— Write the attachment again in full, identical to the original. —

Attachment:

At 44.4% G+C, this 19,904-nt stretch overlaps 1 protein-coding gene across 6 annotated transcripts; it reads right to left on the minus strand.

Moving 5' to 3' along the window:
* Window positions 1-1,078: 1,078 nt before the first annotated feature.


At 44.4% G+C, this 19,904-nt stretch overlaps 1 protein-coding gene across 6 annotated transcripts; it reads right to left on the minus strand.

Moving 5' to 3' along the window:
* Window positions 1-1,078: 1,078 nt before the first annotated feature.